I finished my reading project, but didn’t get around to starting the next one. I have a book of short stories next by one of the regulars here. I want to read another one by a friend after that. Short fiction is one of my favorites and I’m kind of excited about both of them. Sue and Nicholas, I’m talking about you.

I probably screwed up on the publishing front. I wanted to do a short pre-sale for The Experimental Notebook of C. S. Boyack II. When I pushed everything through the mill it asked when I wanted to book to deliver. It never asked me when I wanted the pre-sale to start. I wouldn’t be surprised if I have to write a panic post tomorrow because the pre-sale already started. If that’s what happens, I’ll have to own it like I planned it, but readers of this blog will know the truth. Maybe I can blame everything on my assistant.

Some of the items on my list are ongoing, like blogging and working on the short stories. Tomorrow I’ll save the Macabre Macaroni stories for break times. It may seem odd, but reading and tweaking seems to use a different part of the brain than drafting new material does. At least it does for me.

I’m going to focus on the short stories in The Enhanced League. I may crack into the short stories I want to read too.

Then again, I may not do any of that. I may have to write a panic post about the release of my new book. If that shows up in my timeline tomorrow, you can all have a laugh at my expense. I really wanted to start on the 24th, not the 15th. Part of the problem is the lack of time to dedicate. My wife and I have plans that won’t provide another day to do this.

So there you have it. Picking away at my list, and I can do the fun stuff tomorrow. I think I’ll have two of those pumpkin beers tonight, but I doubt they’ll help me sleep. I’ll probably toss and turn all night wondering if Amazon will have my book available tomorrow morning.


Filed under Writing

Check another project off my list

I set my alarm clock for 4:00 AM and flew out to the writing cabin early. I intended to finish this short story by hook or by crook.

Lisa monitors my gyrocopter, and the lights were on at the cabin as I made my approach. I touched down and maneuvered onto the elevator that goes to the basement.

The smell of fresh coffee almost made me drool as I climbed the inside stairs. Lisa is the best assistant.

The rocket pack sat on the coffee table in my office, beside the fishbowl style helmet. My story couldn’t end until this thing flew one more time.

Clacking came downstairs from Lisa’s rooms. She wore her leather flight jacket, a body shirt, and a pair of thigh high boots that still needed zipped up. She leaned against the wingback chair and wrapped her hair into a bun.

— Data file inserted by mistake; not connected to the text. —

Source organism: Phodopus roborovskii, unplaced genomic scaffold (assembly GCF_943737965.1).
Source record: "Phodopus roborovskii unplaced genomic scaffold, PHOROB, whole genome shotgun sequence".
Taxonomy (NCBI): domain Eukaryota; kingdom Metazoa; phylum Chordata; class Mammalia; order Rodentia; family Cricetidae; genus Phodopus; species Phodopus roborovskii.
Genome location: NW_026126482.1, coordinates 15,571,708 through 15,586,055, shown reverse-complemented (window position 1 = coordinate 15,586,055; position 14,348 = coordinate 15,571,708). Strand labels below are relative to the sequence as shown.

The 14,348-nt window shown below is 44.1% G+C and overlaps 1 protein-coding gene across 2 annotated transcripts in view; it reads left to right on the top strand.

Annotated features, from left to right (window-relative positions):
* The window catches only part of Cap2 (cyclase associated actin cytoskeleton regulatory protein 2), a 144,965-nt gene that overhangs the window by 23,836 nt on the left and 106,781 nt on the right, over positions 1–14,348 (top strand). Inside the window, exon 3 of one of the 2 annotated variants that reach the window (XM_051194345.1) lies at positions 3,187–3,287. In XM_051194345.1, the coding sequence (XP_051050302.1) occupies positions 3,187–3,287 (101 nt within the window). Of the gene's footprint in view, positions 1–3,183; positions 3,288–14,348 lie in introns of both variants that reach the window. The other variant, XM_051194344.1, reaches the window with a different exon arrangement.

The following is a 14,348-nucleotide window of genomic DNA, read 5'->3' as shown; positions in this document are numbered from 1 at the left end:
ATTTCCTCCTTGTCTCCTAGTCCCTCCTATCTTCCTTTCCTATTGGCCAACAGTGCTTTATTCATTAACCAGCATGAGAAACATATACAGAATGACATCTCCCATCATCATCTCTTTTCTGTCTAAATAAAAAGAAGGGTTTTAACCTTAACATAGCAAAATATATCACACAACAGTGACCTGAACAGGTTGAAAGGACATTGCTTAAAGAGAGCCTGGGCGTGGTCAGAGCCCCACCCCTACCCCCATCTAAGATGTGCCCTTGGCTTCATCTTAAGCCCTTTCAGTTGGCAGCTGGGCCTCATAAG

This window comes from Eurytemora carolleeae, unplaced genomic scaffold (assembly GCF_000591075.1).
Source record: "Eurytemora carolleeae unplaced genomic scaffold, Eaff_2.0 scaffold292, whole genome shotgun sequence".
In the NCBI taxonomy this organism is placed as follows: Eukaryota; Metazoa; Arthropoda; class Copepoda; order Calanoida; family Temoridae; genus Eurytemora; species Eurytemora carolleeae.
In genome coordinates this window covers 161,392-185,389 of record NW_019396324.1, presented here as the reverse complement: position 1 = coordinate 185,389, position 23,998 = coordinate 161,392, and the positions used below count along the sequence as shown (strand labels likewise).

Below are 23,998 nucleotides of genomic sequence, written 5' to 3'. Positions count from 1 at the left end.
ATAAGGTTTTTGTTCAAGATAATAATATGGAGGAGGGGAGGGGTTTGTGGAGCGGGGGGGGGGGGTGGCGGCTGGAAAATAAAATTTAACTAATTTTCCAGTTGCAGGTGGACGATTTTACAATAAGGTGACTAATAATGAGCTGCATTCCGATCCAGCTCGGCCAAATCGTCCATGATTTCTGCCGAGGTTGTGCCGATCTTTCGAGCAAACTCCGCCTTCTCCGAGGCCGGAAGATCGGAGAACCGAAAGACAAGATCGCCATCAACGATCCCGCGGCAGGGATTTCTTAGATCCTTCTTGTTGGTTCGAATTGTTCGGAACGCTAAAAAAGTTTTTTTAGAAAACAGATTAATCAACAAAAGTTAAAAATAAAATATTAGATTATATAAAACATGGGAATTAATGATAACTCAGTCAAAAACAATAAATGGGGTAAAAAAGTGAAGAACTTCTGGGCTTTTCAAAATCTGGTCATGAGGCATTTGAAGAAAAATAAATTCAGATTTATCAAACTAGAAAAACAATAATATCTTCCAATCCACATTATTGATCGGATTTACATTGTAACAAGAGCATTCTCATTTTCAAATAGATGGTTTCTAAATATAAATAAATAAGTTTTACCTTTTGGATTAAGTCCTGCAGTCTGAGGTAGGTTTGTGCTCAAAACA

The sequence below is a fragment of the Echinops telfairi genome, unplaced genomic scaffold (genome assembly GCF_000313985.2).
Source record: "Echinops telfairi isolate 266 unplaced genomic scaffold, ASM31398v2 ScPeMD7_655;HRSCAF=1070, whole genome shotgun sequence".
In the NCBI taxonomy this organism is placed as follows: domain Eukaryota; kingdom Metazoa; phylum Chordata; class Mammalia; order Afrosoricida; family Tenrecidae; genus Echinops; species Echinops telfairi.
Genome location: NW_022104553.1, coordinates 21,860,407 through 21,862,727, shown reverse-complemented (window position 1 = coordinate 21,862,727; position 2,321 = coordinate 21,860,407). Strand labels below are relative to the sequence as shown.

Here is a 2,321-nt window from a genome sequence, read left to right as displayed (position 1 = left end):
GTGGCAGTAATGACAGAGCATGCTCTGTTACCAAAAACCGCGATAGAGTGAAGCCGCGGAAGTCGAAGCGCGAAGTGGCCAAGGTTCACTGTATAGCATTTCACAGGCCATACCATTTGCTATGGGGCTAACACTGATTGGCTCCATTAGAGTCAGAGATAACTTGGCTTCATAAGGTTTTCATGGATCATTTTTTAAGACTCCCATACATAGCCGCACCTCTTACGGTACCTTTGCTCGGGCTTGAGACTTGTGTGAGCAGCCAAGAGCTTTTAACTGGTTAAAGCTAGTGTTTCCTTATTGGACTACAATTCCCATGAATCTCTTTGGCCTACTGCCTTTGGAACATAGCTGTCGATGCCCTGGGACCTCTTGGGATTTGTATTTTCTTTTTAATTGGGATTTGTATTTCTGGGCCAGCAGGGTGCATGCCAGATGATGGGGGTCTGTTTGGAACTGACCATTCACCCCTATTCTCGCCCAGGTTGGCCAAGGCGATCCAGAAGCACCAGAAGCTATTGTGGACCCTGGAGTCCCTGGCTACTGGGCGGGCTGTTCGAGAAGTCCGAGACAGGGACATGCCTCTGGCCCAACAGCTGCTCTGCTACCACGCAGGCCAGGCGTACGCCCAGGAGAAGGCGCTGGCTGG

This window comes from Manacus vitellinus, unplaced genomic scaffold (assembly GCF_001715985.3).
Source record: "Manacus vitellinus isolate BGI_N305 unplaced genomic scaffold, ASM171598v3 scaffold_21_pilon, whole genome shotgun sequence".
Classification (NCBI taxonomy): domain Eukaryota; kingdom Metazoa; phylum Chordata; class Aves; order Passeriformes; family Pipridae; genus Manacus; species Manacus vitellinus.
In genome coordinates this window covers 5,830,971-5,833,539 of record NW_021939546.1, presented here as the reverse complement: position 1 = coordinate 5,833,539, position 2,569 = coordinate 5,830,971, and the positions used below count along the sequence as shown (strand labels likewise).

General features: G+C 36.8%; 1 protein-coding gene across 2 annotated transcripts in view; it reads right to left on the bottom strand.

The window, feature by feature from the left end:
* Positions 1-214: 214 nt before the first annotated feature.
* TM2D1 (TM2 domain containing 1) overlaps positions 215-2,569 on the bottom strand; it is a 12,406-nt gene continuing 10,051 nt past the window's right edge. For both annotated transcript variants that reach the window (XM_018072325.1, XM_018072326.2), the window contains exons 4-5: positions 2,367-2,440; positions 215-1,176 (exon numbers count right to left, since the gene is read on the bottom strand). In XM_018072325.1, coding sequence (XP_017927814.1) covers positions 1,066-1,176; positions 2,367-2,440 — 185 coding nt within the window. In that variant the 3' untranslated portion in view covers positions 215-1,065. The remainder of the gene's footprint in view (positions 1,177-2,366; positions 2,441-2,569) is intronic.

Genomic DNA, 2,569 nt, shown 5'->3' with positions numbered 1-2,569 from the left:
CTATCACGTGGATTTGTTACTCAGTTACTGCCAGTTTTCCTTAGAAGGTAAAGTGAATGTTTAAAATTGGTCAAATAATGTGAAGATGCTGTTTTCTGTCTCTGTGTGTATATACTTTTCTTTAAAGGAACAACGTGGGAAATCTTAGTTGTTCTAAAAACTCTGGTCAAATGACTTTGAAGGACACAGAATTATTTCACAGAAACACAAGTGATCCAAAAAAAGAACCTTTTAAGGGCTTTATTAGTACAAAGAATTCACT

She stomped each boot before zipping it up tight. “I think you’ve been stalling. This story doesn’t end until that rocket flys again.”

“It’s damaged, are you sure about this.”

She only gave one slow nod in answer, grabbed her helmet and balanced it on her hip.

“I’ll carry your rocket down.”

“No. You need to watch from the back porch. Take lots of notes. I’ll bring myself up on the elevator.”

I carried my coffee to the back porch. The freezing temperature made the fog rise from my cup. The first rays of sunlight punched through the trees and lit the runway in a surreal glow of fog and sun.

The machinery of the elevator engaged, and the door slid open revealing blackness in the basement. Tiny horizontal swirls of ground fog marked the moving of machinery. A mechanical clunk and the motor preceded her arrival.

I swear the moment required orchestral music and tympani. She looked so small on the flight elevator coming out of the darkness.

As she rose to the surface, the sun backlit her strawberry blonde hair. She put her helmet on, and clicked it into place. She already wore the rocket pack that would send her into the heavens.

She looked different somehow, more confident, stronger. No polka dots and pencil skirts, today Lisa was all business. I admit to having a tear in my eye, a combination of pride and concern.

“How you reading me, Boss?” I jumped at the hand radio she’d placed out ahead of time. Lisa thinks of everything.

“Five by Five.”

She snapped to the right and marched out onto the landing strip away from the elevator and cabin. The rising sun provided God’s own spotlight down to her knees. She gave me her best fist over the heart salute.

It’s been our thing since I wrote The Cock of the South. I returned the salute and she pointed at the sky with her right hand. When her arm came down, she hit the button on her crossed harnesses.

Fire lit up the meadow.

Smoke curled off the runway obscuring my vision. It rose higher than the cabin. Higher than the trees.

The noise of jet wash deafened me.

I looked frantically for the fire extinguisher. I couldn’t lose her after all we’ve been through.

Lisa rose on a pillar of flame against the blue black morning sky. Tears streamed down my face as she rose ever higher. At approximately two thousand feet, she trimmed her engine, and gained speed. Like a fiery arrow, she flashed across the morning sky until she faded out of sight.

I went to my knees, happy she didn’t explode, and dumbfounded by the sheer beauty of it all until I spilled coffee across my frozen wrist.

“This is Lisa Burton. Lisa to Writing Cabin, do you hear me?”

I keyed the radio. “I hear you. Are you alright?”